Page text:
Great diary (2.00 / 7)
Bonus points for the mea culpa to the Clintonites.  Super fierce!!! Okay, enough of that.

I think the closing point of the diary is extremely important in terms of the long-term implications.  The Heritage Foundation approach is not something unique to health care, it is typical of modern conservative solutions to almost every problem.  (When you can get them to propose solutions, that is.)  Bush's plan for private Social Security accounts was another example of the exact same type of market-based system.  What Paul Ryan wants to do to Medicare is the same thing.  Sometimes these conservative, market-based solutions have a public option (Bush's plan did; you could stay in traditional Social Security, kinda, if you ignored the fact that his plan would make it insolvent), and sometimes they don't.

But overturning the ACA would either mean that you simply can't enact one of these programs without a public option (because it's so goshdarned unconstitutional to make someone buy a product from a private company) or, even worse, you just can't have one of these market-based programs at all because you can't force people to enter the market if they don't want to.

No matter how retrograde the Court gets, single-payer is never going to be taken off the table, because that would require them to declare that Medicare is flat-out unconstitutional.  No matter what you think of John Roberts, that's not going to happen.  So when you strike down the ACA you basically declare that the major conservative alternatives to Social Security and Medicare are unconstitutional, leaving conservatives with an unpalatable political choice between "do nothing" and "abolish these popular programs altogether."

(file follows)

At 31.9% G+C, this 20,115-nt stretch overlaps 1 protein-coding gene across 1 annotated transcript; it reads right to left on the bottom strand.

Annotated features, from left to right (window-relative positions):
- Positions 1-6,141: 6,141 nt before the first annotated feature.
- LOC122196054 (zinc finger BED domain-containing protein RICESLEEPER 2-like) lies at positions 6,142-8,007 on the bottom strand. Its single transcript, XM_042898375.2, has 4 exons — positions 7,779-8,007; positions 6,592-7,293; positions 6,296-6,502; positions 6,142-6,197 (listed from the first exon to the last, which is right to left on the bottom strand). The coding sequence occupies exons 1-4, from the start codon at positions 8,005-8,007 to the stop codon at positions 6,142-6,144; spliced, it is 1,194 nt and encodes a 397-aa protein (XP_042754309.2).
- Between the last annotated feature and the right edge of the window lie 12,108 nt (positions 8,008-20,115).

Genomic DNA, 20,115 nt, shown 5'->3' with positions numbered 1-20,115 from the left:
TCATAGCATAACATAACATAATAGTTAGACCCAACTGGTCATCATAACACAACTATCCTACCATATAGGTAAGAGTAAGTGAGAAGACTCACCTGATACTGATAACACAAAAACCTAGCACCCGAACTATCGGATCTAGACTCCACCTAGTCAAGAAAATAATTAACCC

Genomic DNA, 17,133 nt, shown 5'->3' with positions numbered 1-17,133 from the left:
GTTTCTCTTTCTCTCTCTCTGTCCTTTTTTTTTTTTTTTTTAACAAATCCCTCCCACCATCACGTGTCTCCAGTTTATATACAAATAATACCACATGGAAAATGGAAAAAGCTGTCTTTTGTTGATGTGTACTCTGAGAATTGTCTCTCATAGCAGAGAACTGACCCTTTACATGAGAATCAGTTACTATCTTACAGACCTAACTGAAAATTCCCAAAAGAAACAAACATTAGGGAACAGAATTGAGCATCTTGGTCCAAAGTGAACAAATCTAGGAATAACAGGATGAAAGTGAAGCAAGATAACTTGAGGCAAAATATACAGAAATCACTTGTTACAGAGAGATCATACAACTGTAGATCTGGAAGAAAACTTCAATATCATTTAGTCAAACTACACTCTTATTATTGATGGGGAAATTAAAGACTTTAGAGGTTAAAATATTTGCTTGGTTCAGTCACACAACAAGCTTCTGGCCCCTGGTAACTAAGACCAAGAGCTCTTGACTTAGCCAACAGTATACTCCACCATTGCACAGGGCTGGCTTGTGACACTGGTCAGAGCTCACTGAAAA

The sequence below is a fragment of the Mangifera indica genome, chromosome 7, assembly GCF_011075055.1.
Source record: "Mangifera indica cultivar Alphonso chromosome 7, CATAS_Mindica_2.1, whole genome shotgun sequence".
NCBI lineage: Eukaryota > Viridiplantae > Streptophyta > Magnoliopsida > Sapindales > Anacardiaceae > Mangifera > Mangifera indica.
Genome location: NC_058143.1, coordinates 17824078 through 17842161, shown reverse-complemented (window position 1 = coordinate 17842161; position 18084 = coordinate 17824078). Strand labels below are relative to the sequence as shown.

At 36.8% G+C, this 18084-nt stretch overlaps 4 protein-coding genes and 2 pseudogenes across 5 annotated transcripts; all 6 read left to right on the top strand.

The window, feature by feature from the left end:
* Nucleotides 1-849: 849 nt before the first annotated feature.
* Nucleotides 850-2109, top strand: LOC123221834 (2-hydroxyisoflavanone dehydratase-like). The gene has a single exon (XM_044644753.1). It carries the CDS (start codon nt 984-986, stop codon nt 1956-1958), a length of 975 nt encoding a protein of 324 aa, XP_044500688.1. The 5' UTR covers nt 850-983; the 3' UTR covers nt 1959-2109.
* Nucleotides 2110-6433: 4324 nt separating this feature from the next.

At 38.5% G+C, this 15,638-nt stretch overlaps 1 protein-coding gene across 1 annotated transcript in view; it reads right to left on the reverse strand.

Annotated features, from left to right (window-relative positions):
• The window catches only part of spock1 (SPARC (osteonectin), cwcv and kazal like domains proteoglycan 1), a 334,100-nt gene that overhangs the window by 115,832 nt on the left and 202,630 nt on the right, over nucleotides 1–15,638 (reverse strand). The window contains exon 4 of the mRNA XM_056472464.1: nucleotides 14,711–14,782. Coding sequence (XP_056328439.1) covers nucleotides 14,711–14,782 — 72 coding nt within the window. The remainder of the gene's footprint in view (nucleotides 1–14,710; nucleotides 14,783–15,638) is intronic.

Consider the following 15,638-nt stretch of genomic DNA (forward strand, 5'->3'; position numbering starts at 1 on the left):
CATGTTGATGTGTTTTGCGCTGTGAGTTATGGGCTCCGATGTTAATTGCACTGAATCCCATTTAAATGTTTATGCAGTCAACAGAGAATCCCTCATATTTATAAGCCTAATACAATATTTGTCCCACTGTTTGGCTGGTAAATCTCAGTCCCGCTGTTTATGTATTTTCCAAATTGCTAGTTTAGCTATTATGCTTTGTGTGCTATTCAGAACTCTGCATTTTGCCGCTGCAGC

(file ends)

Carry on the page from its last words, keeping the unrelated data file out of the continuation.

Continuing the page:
In the recent decision from the DC Circuit Court of Appeals upholding the mandate, Federalist Society darling Brett Kavanaugh noted this precise issue:

This case also counsels restraint because we may be on the leading edge of a shift in how the Federal Government goes about furnishing a social safety net for those who are old, poor, sick, or disabled and need help. The theory of the individual mandate in this law is that private entities will do better than government in providing certain social insurance and that mandates will work better than traditional regulatory taxes in prompting people to set aside money now to help pay for the assistance they might need later. Privatized social services combined with mandatory-purchase requirements of the kind employed in the individual mandate provision of the Affordable Care Act might become a blueprint used by the Federal Government over the next generation to partially privatize the social safety net and government assistance programs and move, at least to some degree, away from the tax-and-government-benefit model that is common now. Courts naturally should be very careful before interfering with the elected Branches' determination to update how the National Government provides such assistance.

You see exactly what he's saying here, right?  "Danger here guys, danger... think about it before you take the entire conservative legislative model off the table..."